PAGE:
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Tom Thumb and the seven-league-boots
In architecture, Dubai boasts about its thousand meters high tower and architects like Foster, Jean Nouvel and even Koolhaas with his 'Big Motherfuckers', seem to have left smallness behind. Unless it's big, it's invisible. Just not interesting or not interesting enough. 'Small is not going to pay the bills.' Design studios have grown into giants and a diet of crumbs will not feed them. To top it all, young architects and students jump on the bandwagon, and create endless renderings of buildings that will never - or at least not in the near future - get off their drawing board. One thing is clear: young architects and graduate designers should stay well clear of this pool. Cute and clever visualisations might well provoke some cheap applause, but one should concentrate instead on architecture of the first thirty square meters.

The Belgian model

Whichever way you look at it, architecture has a bottom range. That is architecture! Below that point, it's not. With simplified planning applica­tions, or in Belgium a defined free-for-all zone - of thirty square metres, a 3m high cornice and 4.5m for the ridge - this line becomes a firm line. Once you cross that line, it's worthy of architectural input. Below it, the architect has been released of all responsibility. Verandas, car ports, storage units, balconies, kitchen extensions, garages, greenhouses, swimming pools, pet houses, terraces become outlawed. No one's responsible, therefore, within the limits of permission-free planning, the user, is abandoned in a vacuum. As a result, the client doesn't know what to do with his space, looks around, and finishes up copying next door's extension, veranda or garden.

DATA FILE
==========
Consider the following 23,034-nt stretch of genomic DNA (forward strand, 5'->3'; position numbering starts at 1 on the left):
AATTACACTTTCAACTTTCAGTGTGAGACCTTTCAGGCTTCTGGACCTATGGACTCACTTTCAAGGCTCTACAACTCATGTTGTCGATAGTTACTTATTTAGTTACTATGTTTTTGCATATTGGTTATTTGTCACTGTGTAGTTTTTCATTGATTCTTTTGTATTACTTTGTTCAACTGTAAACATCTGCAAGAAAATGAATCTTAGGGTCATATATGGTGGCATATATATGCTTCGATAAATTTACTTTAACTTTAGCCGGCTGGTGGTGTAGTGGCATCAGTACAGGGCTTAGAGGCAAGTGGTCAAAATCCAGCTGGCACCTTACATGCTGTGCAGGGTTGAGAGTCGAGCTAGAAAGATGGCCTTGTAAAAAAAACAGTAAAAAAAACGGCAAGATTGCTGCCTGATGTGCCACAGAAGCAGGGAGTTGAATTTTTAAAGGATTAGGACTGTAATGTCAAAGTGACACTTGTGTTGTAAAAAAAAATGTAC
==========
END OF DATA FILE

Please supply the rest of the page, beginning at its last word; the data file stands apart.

It is a fact that regulations and the lack of interest from architecture, created a vacuum that soon gave rise to the success of fast-track economic models, such as do it yourself log cabins, saunas, verandas and timber terraces.
In other words, when the simplified procedures suddenly permitted every­thing, nothing actually happened in terms of design. The result policy makers longed for! Because to claim that simplification would make way for an ocean of possibilities, was no more than an alibi to mask the real motivation: a reduction in the number of planning applications, in order to concentrate on what seems to be essential in architecture and town planning: the main building, the street, the facade. A case of watching the front door like a hawk and leaving the back door wide open for a veritable army of prefab log cabins.
Distinguished architects lead the way for young arhitects and students. Blindfolded by trust or respect, Into the woods of desired construction sites.At the end of the line Tom Thumb spreading architectural crumbs, convinced of finding his own way!
Reworked illustration of Gustave Doré.
The commercial model